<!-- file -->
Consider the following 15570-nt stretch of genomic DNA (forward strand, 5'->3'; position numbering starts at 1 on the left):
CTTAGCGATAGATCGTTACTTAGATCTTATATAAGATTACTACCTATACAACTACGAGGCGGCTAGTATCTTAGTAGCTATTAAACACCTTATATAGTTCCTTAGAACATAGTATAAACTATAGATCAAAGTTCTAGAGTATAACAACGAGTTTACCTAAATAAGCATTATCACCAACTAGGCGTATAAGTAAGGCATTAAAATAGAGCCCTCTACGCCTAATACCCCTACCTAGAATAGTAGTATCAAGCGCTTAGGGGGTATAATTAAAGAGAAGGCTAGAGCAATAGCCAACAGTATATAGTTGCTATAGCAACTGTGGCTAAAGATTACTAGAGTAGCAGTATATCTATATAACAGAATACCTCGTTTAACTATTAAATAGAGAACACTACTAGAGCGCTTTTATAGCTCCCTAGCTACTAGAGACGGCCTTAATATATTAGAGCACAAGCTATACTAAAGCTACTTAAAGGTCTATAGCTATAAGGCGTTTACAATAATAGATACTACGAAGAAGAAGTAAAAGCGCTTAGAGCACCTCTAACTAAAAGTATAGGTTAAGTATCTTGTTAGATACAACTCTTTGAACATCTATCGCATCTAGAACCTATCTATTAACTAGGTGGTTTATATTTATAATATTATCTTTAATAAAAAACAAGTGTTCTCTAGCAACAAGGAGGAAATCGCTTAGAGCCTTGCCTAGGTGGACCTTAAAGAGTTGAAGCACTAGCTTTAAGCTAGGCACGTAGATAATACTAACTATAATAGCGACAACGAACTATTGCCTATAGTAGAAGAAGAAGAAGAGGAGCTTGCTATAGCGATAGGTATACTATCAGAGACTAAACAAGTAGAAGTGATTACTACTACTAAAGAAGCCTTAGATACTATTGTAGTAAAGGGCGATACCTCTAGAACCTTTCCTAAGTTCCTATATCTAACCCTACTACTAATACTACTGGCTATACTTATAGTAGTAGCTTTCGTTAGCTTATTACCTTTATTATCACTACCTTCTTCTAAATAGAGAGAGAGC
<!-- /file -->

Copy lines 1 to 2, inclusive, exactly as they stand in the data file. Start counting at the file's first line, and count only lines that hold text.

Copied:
Consider the following 15570-nt stretch of genomic DNA (forward strand, 5'->3'; position numbering starts at 1 on the left):
CTTAGCGATAGATCGTTACTTAGATCTTATATAAGATTACTACCTATACAACTACGAGGCGGCTAGTATCTTAGTAGCTATTAAACACCTTATATAGTTCCTTAGAACATAGTATAAACTATAGATCAAAGTTCTAGAGTATAACAACGAGTTTACCTAAATAAGCATTATCACCAACTAGGCGTATAAGTAAGGCATTAAAATAGAGCCCTCTACGCCTAATACCCCTACCTAGAATAGTAGTATCAAGCGCTTAGGGGGTATAATTAAAGAGAAGGCTAGAGCAATAGCCAACAGTATATAGTTGCTATAGCAACTGTGGCTAAAGATTACTAGAGTAGCAGTATATCTATATAACAGAATACCTCGTTTAACTATTAAATAGAGAACACTACTAGAGCGCTTTTATAGCTCCCTAGCTACTAGAGACGGCCTTAATATATTAGAGCACAAGCTATACTAAAGCTACTTAAAGGTCTATAGCTATAAGGCGTTTACAATAATAGATACTACGAAGAAGAAGTAAAAGCGCTTAGAGCACCTCTAACTAAAAGTATAGGTTAAGTATCTTGTTAGATACAACTCTTTGAACATCTATCGCATCTAGAACCTATCTATTAACTAGGTGGTTTATATTTATAATATTATCTTTAATAAAAAACAAGTGTTCTCTAGCAACAAGGAGGAAATCGCTTAGAGCCTTGCCTAGGTGGACCTTAAAGAGTTGAAGCACTAGCTTTAAGCTAGGCACGTAGATAATACTAACTATAATAGCGACAACGAACTATTGCCTATAGTAGAAGAAGAAGAAGAGGAGCTTGCTATAGCGATAGGTATACTATCAGAGACTAAACAAGTAGAAGTGATTACTACTACTAAAGAAGCCTTAGATACTATTGTAGTAAAGGGCGATACCTCTAGAACCTTTCCTAAGTTCCTATATCTAACCCTACTACTAATACTACTGGCTATACTTATAGTAGTAGCTTTCGTTAGCTTATTACCTTTATTATCACTACCTTCTTCTAAATAGAGAGAGAGC